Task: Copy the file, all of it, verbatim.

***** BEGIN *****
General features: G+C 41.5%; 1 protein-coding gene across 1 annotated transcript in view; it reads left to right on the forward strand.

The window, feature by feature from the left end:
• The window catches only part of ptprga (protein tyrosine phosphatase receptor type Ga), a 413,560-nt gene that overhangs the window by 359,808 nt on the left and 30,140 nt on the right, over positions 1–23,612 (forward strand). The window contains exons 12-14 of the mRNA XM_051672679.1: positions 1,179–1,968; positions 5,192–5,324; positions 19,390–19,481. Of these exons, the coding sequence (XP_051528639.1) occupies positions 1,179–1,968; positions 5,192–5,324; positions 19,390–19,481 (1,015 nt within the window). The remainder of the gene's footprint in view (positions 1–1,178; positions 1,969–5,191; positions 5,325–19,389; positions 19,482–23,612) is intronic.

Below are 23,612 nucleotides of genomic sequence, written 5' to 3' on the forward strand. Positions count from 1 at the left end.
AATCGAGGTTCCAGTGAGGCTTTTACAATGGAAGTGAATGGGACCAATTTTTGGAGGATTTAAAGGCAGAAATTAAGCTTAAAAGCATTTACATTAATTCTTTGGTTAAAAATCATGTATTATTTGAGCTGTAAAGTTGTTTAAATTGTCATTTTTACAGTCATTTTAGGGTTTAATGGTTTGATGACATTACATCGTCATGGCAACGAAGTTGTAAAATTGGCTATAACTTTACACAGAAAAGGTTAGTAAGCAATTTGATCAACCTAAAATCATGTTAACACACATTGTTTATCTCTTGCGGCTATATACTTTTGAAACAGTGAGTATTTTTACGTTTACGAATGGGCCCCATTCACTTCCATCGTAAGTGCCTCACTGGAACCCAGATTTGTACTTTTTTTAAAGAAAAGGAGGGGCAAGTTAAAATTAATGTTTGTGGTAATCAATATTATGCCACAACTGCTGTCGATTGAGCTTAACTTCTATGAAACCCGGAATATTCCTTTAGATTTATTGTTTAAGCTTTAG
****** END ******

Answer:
General features: G+C 41.5%; 1 protein-coding gene across 1 annotated transcript in view; it reads left to right on the forward strand.

The window, feature by feature from the left end:
• The window catches only part of ptprga (protein tyrosine phosphatase receptor type Ga), a 413,560-nt gene that overhangs the window by 359,808 nt on the left and 30,140 nt on the right, over positions 1–23,612 (forward strand). The window contains exons 12-14 of the mRNA XM_051672679.1: positions 1,179–1,968; positions 5,192–5,324; positions 19,390–19,481. Of these exons, the coding sequence (XP_051528639.1) occupies positions 1,179–1,968; positions 5,192–5,324; positions 19,390–19,481 (1,015 nt within the window). The remainder of the gene's footprint in view (positions 1–1,178; positions 1,969–5,191; positions 5,325–19,389; positions 19,482–23,612) is intronic.

Below are 23,612 nucleotides of genomic sequence, written 5' to 3' on the forward strand. Positions count from 1 at the left end.
AATCGAGGTTCCAGTGAGGCTTTTACAATGGAAGTGAATGGGACCAATTTTTGGAGGATTTAAAGGCAGAAATTAAGCTTAAAAGCATTTACATTAATTCTTTGGTTAAAAATCATGTATTATTTGAGCTGTAAAGTTGTTTAAATTGTCATTTTTACAGTCATTTTAGGGTTTAATGGTTTGATGACATTACATCGTCATGGCAACGAAGTTGTAAAATTGGCTATAACTTTACACAGAAAAGGTTAGTAAGCAATTTGATCAACCTAAAATCATGTTAACACACATTGTTTATCTCTTGCGGCTATATACTTTTGAAACAGTGAGTATTTTTACGTTTACGAATGGGCCCCATTCACTTCCATCGTAAGTGCCTCACTGGAACCCAGATTTGTACTTTTTTTAAAGAAAAGGAGGGGCAAGTTAAAATTAATGTTTGTGGTAATCAATATTATGCCACAACTGCTGTCGATTGAGCTTAACTTCTATGAAACCCGGAATATTCCTTTAGATTTATTGTTTAAGCTTTAG